In the villages, the seminarians and their helpers plan their daily schedules with an eye toward the teaching and learning process. The process involves theory and practice. What the seminarians learn from the helpers as theory, they go out daily to put into practice as “doing.” Much emphasis is placed on interaction with the people of the community. To foster this interaction, the seminarians visit villagers in their homes. These visits build a bond with the community and help the seminarians understand the Dagbon culture. The visits also give the seminarians an opportunity to practice speaking Dagbanli.
During their time in the VIP the seminarians will participate in community cultural activities such as infant naming ceremonies, marriages, festivals and funerals. As a supervisor of the VIP, I make weekly visits to the houses where the seminarians are staying, provide them with their food allowance and address any challenges that may occur.
At the end of the program, the seminarians return to the formation house and give reports of their experience. We use these reports to prepare the next program for the following year.
The Sunday Apostolate
At the beginning of a new academic year, we reassign the immediate past VIP “graduates” to Sunday apostolate in the villages where they had their training. This program has a twofold purpose: to serve as a follow-up program for the most recent VIP graduates and to serve as a preparation for the seminarians who will participate in the next VIP session at the end of the academic year. For the graduates, it offers the opportunity to practice and perfect their language skills and deepen their relationships with the people. The bonds of friendship built during their one-month stay in the villages are strengthened by regular Sunday visits for the whole of the academic year. The language of friendship is not words but meanings.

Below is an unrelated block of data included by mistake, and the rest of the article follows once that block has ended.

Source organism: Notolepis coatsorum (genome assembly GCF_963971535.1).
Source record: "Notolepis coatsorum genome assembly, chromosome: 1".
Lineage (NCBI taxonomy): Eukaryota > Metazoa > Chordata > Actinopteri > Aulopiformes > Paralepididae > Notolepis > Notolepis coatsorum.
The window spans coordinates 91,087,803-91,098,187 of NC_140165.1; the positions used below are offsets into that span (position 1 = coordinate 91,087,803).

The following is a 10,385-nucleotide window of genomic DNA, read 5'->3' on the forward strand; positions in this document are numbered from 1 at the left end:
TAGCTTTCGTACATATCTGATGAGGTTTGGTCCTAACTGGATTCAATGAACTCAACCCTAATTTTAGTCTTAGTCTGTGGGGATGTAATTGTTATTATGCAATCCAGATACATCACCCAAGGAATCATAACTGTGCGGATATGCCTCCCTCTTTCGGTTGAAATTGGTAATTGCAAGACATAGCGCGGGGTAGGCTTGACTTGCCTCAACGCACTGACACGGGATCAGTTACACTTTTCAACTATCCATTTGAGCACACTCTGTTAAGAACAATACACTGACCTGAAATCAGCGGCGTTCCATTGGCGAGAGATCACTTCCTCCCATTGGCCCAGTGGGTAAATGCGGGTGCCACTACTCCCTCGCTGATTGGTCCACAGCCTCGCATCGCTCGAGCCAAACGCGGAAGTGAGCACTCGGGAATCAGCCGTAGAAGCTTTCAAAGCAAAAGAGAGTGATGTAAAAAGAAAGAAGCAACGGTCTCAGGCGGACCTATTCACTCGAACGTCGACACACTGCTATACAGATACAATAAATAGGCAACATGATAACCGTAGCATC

Benefits of the VIP
This language and cultural learning program benefits our formation house and the life of our seminarians in many ways. The VIP offers these seminarians the skills to learn a new language and to enter a new culture. Through this program the seminarians learnt to appreciate and better understand the culture and worldview of their new neighbors, the Dagomba people. This program also opens the door to respect the cultures and languages of all people around the world.
The VIP helps our students appreciate inter-religious dialogue. The Malshegu community is mostly Muslim, and a cordial relationship exists between the Muslims and the Christian minority. This openness teaches our seminarians and the locals that in spite of cultural and religious differences, we can live and work as one people.
This is proved time and time again by our Muslim helpers who open heartedly accept our students into their lives and homes. With these seminarians living and working within the local community, the program naturally builds strong bonds of friendship.
By extension, the St. Freinademetz Formation House also makes friends. To celebrate these friendships, one Sunday during the second semester we invite all the helpers and their wives for a meal in the formation house. In turn, the helpers ask staff and seminarians to join their family special occasions.
The Village Immersion Program gives our seminarians first-hand experience of what mission is and what to expect when they become missionaries. It is there, at the beginning of formation, where future missionaries acquire their needed skills.
Want to learn more about how our missionaries are prepared for their apostolic work? Check out our digital resource "Impact on Education: Divine Word Missionaries Empower the Poor and Marginalized."